Those who have found taking pictures at the memorial have lost the concept of not allowing terrorism to control our destiny. Your photo's symbolize in a deeper sense we can overcome violence by showing a place of beauty. If it is wrong for you to take photo's at this site, then it would be logical to conclude it was wrong to rebuild and turn the ashes of tragedy into the beauty of a new structure (and I know there are those who believe the site should have stood empty).
It is the bride and groom who find meaning in where they have their photo's taken, their wedding performed, the day, etc., not public opinion. It is their day and their moment, the photographer is just an instrument used to record the moment. Your work is awesome, thanks for sharing it with us

You logic is ridiculous. "It is their day and their moment", but that place was built for other day, other moments, other people and other purpose. The photographer is not "just an instrument". He is a human with brains and will.

If we attach your logic to memorial sites, image how much is off limits...Gettysburg, much of Washington D.C., Taj Mahal, and more.

Daniel Pryce's picture

Edit: Couldn't delete original comment, but just think of the appropriateness of it. Is it a good idea to commercially exploit a memorial dedicated to the 2,000+ people murdered on 9/11.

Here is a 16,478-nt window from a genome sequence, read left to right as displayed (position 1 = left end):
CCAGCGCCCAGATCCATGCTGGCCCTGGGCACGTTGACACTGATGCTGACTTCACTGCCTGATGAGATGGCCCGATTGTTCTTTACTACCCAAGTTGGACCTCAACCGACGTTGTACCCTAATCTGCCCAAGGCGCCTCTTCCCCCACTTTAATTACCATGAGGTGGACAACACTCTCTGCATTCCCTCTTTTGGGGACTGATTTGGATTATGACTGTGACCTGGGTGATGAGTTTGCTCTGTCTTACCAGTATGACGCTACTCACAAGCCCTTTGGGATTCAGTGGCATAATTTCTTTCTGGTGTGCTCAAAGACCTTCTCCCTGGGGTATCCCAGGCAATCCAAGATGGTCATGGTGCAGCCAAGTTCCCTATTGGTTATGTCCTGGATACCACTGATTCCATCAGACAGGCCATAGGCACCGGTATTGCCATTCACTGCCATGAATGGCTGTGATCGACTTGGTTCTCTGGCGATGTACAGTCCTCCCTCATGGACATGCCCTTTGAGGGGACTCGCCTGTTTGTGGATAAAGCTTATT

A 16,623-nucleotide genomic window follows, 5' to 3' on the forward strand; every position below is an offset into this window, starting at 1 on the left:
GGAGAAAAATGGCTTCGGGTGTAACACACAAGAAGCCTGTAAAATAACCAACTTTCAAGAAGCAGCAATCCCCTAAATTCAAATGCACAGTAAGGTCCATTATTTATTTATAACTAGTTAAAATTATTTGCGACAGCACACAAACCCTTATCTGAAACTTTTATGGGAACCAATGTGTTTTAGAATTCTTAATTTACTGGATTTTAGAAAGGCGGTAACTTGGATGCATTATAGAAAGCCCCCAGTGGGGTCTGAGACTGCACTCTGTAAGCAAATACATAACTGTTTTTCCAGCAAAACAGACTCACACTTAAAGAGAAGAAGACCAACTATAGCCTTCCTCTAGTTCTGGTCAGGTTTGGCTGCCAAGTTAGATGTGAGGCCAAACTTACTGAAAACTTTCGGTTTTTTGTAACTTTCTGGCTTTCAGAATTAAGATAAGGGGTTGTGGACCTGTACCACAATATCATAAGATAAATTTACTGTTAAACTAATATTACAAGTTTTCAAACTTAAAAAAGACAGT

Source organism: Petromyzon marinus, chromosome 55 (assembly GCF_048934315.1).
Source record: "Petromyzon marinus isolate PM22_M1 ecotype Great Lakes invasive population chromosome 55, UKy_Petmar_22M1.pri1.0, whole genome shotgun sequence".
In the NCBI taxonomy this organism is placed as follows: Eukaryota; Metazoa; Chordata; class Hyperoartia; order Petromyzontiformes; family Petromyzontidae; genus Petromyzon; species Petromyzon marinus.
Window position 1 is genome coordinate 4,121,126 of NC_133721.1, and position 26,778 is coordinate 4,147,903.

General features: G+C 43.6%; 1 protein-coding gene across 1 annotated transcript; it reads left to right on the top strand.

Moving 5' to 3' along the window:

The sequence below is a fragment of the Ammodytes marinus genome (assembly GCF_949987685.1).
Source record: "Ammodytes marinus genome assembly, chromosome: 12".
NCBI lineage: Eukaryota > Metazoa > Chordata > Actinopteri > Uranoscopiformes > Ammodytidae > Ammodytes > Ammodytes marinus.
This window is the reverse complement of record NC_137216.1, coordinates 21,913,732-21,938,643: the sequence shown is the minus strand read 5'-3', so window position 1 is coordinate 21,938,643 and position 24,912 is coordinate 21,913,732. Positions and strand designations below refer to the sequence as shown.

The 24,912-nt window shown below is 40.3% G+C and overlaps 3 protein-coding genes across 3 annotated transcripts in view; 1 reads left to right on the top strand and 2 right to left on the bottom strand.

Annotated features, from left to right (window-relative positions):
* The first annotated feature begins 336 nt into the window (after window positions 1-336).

The real issue is if the attitude of the people is appropriate for the place-which is a memorial for dead people. It doesn't matter how artistically perfect are the photos. We should learn that not always our pleasure is the most important thing.

Daniel Elias's picture

The real issue is people who don't like the fact that the pictures are being taken forcing their views down someone else's throat.

Daniel Elias's picture

As a photographer and a firefighter who worked for four days at the World Trade Center site, I'll offer my opinion as well. Photographers take photographs for various reasons. None of them are wrong. It is creative expression. People have all kinds of reasons for choosing sites to photograph and be photographed. The one thing that the September 11 Attacks ought to have embedded in our minds and souls is that this Country is about freedom. The terrorists could not take that away from us. People who choose to use email as a way to "express" their emotions should not, and will not take that freedom away from you, no us. I chose not to take a camera when I went there to work, but others did. I cannot judge them for that, and at times I wish I had. There are a few pictures of me, in among those pictures. One, in particular, shows me in Jersey City with the smoke from the WTC in the background. I occasionally use that picture as an avatar... Proudly. As long as we are respectful with the history that we document, we should not feel pressured to document it as someone else sees fit. Oh, and by the way, I have seen more than a few people taking selfies at "Ground Zero." Are these hate mailers sending them emails as well? Probably not. I'm on your side.